Merry - What would you say are the major differences in working with a partner as opposed to solitary writing?

Betsy - The first thing to go is all sense of "preciousness" about writing. I'm not precious about it anyway, since I'm in a great critique group, I've worked with editors, and I'm somewhat of a brutal editor myself. We had to be up front about what worked and what didn't, and we were on a tight schedule, so there wasn't much time to lick wounds.

Some writers would really hate to write to someone else's idea (though I had a lot of say - it truly was collaboration). I didn't find that to be the case. Plotting is the toughest aspect of writing for me and I'd say it's my partner's strength, so in a sense, collaborating was a relief.

The most difficult part was words or phrases getting changed (often to create a lighter, more genre-specific voice), but I had to let it go. I think my experience in doing interior design and commission painting for clients really helped me to immediately recognize that it's his book, too. I'm very pleased with the final product.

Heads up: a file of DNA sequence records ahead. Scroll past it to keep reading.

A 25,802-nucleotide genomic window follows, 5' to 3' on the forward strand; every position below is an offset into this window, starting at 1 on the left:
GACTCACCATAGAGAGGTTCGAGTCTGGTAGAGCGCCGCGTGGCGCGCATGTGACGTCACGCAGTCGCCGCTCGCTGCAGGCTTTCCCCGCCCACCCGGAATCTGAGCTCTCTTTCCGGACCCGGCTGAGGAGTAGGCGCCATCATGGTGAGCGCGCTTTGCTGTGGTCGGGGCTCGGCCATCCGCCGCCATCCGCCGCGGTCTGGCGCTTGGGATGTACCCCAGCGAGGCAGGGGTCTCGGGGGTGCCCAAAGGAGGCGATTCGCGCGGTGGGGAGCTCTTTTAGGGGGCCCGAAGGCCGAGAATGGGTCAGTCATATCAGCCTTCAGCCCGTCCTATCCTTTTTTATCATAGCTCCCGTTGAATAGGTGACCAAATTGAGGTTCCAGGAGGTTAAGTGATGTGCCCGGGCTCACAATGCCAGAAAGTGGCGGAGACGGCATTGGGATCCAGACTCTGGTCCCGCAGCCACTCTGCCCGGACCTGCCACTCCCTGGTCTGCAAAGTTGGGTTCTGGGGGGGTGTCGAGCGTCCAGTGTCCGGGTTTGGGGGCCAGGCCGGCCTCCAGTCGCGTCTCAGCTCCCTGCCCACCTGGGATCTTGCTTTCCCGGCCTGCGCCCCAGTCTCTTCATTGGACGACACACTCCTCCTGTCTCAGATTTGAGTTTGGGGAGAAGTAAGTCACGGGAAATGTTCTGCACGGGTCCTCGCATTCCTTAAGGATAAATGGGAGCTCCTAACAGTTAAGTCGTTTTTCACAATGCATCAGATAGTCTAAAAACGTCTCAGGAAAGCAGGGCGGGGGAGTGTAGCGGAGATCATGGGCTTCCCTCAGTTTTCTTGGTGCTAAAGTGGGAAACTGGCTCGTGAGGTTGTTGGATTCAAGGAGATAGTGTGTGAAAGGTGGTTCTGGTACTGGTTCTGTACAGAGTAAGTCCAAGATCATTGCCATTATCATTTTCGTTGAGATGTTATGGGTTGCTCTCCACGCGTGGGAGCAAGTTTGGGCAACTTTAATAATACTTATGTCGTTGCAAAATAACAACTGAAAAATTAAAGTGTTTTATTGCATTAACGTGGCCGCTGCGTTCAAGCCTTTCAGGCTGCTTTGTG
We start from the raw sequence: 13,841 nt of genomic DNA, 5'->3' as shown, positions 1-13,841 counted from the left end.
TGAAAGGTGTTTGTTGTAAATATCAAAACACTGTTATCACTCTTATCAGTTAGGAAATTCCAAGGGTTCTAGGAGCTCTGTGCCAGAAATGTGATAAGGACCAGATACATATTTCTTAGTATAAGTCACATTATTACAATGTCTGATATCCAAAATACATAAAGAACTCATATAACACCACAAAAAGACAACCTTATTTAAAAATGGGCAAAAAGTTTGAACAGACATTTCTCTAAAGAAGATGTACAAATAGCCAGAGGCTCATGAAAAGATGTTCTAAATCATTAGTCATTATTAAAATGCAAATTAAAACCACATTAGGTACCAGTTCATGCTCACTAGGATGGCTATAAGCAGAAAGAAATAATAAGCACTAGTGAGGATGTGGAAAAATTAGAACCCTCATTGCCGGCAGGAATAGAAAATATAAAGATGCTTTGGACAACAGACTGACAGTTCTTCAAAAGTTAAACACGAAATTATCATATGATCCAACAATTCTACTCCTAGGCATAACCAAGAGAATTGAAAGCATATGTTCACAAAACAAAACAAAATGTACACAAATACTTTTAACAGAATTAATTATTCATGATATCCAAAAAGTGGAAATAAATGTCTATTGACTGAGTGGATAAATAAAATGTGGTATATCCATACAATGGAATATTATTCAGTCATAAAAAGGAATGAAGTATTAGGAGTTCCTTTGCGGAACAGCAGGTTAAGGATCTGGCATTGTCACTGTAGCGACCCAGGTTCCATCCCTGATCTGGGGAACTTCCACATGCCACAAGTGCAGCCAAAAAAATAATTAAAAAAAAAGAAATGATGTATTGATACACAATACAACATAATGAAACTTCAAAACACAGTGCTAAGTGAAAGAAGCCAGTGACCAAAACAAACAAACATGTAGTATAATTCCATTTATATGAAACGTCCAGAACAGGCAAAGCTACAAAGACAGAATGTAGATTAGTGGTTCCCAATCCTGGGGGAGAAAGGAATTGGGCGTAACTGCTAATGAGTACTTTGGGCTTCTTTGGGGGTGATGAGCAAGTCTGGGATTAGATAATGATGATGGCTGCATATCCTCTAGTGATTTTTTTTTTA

Merry - Without giving too much away, can you give us a little taste of your favorite scene, or tell us a bit about your favorite character from the novella?

Betsy - I've long been a proponent of LGBT rights, and the idea of writing about a woman struggling between her attractions for women and her love for a particular man really appealed to me. I also really like the main character's best friend, Adrianna. She's a newly turned vampires struggling with her own life changes and insecurities. Her subplot echoes Chere's journey, and my favorite scene is when it all comes together for her.

Thanks so much for having me! I hope you enjoy QUENCHER!

Betsy will be stopping in here and there, feel free to ask any questions in the comments section. I’d love to hear from any readers, too, so if you’ve already started on Quencher, let us know what you think.